Sunday, April 21, 2013

21 April 1951 “Movie for a Sunday: Young Wive's Tale”

Well, here we are again another Sunday. I hope you enjoy today’s film. It features a very small roll for a future star Audrey Hepburn.

The film is about the post-war housing crisis and in this scenario it leaves a shy woman to have to share a house with two couples.It touches on many of the early 1950’s issues of the housing needs of a returning army of soldiers and the vast increase in population due to the Baby Boom.

I hope you enjoy and have a lovely Sunday. And don’t forget to send me any guest posts you would like to share with our growing family here.

Happy Homemaking.

Friday, April 19, 2013

19 April 1950 “Guest Post: Frugal Foodies Will Favor This Frosty Cake”

Frugal Foodies Will Favor This Frosty Cake

This weekend I had a chance to try out a cake I’d wanted to try for a long time. A Frosty Snowberry Cake, from a 1950s-era Pillsbury Bake-Off book. The “snowberries” are actually cubes of jellied cranberry sauce that are folded into the batter. The ingredients were the most basic of staples: flour, sugar, egg whites, shortening, and baking powder. By a happy coincidence, I even had the ingredients that I don’t have every day: light corn syrup and cream of tartar for the boiled frosting. Vintage kitchen implements that have gone unused in the time we’ve been here were finally pressed into service. A glass double boiler. Cake pans with metal slider releases.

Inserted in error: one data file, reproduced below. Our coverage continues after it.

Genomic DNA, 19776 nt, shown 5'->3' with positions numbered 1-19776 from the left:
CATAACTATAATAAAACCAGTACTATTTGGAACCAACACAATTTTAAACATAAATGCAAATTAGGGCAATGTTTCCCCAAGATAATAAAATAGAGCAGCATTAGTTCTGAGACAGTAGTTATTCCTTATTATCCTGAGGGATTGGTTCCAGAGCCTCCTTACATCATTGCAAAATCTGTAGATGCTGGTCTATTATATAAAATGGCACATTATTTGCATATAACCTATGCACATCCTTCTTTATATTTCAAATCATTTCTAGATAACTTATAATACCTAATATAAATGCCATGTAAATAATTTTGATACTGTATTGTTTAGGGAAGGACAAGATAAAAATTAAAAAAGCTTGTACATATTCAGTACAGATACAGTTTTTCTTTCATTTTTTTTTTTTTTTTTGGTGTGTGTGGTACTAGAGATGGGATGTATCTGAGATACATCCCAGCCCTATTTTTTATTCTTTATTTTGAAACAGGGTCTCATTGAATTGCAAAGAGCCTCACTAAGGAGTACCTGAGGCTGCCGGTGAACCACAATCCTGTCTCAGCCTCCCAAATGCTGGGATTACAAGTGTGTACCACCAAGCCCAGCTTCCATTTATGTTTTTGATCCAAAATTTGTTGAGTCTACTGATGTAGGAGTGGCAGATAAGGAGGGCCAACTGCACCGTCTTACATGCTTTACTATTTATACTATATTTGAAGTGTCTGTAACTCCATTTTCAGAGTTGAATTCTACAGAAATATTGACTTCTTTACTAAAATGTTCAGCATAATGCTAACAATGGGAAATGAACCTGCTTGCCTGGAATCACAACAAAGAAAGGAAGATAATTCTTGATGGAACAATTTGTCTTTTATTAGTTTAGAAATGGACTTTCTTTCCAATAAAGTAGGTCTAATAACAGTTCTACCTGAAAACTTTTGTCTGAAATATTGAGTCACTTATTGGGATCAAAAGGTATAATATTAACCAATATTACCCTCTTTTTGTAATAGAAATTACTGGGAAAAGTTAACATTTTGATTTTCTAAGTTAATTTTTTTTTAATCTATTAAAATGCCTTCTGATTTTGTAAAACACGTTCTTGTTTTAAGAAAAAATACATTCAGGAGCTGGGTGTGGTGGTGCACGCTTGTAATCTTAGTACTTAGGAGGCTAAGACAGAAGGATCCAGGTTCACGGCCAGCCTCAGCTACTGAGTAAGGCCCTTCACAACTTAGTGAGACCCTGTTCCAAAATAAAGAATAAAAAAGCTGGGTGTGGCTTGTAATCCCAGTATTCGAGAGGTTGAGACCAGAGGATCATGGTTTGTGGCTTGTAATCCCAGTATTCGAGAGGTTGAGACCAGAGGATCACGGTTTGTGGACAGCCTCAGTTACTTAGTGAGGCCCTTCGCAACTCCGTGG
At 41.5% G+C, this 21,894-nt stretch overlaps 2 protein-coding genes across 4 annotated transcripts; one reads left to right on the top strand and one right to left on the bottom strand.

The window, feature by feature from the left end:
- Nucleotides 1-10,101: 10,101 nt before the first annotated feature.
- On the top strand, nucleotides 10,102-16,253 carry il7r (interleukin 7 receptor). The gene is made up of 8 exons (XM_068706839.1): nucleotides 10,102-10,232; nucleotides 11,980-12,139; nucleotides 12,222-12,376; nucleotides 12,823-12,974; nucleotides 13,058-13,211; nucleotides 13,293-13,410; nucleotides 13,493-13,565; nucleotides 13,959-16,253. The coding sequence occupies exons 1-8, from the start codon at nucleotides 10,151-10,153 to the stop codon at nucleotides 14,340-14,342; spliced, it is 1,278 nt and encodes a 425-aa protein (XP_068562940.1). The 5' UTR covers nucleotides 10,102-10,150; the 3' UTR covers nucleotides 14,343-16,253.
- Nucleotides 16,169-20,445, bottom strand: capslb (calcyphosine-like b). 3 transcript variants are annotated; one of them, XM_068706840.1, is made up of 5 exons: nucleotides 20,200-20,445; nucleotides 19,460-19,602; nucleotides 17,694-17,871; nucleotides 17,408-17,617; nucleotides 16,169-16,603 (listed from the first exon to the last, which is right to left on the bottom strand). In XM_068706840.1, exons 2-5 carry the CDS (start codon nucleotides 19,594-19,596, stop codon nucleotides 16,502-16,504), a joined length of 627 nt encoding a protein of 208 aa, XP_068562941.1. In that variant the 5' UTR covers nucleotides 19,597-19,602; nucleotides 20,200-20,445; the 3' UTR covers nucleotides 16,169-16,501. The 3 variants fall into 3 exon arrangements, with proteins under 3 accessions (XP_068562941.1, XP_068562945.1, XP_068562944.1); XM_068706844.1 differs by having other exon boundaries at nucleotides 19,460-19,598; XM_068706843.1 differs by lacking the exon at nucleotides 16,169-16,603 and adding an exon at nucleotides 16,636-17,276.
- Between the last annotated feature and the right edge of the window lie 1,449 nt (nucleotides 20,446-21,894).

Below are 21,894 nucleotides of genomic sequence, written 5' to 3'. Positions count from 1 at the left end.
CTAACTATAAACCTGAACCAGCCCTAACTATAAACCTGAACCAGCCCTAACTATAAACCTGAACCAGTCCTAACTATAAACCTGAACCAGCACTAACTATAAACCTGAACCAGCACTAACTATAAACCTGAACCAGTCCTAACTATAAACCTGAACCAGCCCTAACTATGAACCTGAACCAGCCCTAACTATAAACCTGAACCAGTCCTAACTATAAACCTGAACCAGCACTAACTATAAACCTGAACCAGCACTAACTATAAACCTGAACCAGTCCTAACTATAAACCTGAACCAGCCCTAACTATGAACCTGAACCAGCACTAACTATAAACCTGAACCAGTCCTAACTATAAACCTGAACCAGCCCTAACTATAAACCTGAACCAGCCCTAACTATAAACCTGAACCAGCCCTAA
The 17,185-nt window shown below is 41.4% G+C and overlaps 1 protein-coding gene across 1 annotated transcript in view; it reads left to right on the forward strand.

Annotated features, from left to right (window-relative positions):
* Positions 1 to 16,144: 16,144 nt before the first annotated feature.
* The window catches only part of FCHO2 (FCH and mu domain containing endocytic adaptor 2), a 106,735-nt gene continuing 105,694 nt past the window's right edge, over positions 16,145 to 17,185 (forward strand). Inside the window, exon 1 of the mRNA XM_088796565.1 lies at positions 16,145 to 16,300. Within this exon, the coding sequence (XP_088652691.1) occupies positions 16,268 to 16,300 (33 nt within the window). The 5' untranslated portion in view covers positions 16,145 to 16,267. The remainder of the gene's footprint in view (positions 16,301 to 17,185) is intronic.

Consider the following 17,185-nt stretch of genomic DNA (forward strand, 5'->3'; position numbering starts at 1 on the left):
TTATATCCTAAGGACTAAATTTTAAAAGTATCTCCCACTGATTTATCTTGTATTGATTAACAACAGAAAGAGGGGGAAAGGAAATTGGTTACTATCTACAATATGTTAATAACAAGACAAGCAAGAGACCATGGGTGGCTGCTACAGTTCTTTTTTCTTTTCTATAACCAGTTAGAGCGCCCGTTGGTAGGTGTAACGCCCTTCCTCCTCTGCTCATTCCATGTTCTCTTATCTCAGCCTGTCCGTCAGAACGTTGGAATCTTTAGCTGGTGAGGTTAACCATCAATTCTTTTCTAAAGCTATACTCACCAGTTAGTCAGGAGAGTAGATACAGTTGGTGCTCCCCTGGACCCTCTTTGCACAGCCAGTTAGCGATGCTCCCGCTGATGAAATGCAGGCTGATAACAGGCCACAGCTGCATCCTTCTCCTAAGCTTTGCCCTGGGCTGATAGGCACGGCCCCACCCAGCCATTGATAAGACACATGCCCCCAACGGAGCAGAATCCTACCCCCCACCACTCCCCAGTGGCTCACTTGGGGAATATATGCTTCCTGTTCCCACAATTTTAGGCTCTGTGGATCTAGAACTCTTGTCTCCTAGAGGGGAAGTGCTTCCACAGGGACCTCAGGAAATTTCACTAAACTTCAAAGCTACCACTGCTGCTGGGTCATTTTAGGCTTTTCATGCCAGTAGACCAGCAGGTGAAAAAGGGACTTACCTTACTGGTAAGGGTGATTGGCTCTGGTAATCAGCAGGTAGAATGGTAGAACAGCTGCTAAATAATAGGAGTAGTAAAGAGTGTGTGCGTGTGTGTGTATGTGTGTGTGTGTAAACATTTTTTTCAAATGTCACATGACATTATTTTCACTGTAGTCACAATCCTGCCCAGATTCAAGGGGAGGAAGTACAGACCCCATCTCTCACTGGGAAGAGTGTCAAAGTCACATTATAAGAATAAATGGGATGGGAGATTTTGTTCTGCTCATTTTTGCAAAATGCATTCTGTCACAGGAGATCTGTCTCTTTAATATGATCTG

Photo from the 1953 Pillsbury Bake-Off Cookbook.

Cakes seemed healthier in the 1950s than they are today. No pudding in the mix. No preservatives to give the cake the longevity of Twinkies. My son Wyatt said the cake was “chewy.” I think he meant “bready.” The cake didn’t quite look like the picture shown here, as cakes that come out of our $99 oven tend to look like the Metrodome after it collapsed. However, it scored major points for satisfaction. The cranberry sauce gave the cake the taste and texture of a jelly roll. I didn’t have food coloring to tint the frosting pink, so I added a pinch of raspberry Jell-O instead. It did the job just fine.

Here’s the recipe for Frosty Snow-berry Cake, which was the Senior Winner in the 1953 Pillsbury Bake-Off. Mrs. Marguerite Marks of Camden, New Jersey did herself proud!

This great guest post was brought to you by Susan at Poultry & Prose.

Happy Homemaking.

Thursday, April 18, 2013

18 April 1950 “A Question, Shall We Share?”

letsharebuttonapronrevolution I have been so busy of late. I have a big project for my printmaking course coming due. We are doing some major changes in our yard and as it is Spring am trying to get my planting in as I can. We are also preparing our home to be a Summer Rental this year so have been very busy. With that business has come some guilt. I felt bad leaving all of you out of it and then I thought, What if they share with me and others?

So, I propose this: If there are very many of you left out there, my followers, how would any of you feel about guest blogs. I have done a few in the past, but as I get many letters from readers saying they like to come to my site to just spend some time, why not make it a place we can all share. You could post a blog here and of course link back to your own site. But, in a way, make more of a community link or hub here. This way I could still do various things like building up pins or adding new fun links in my boxes on the page to great vintage free books etc. Does this seem of interest to any of you?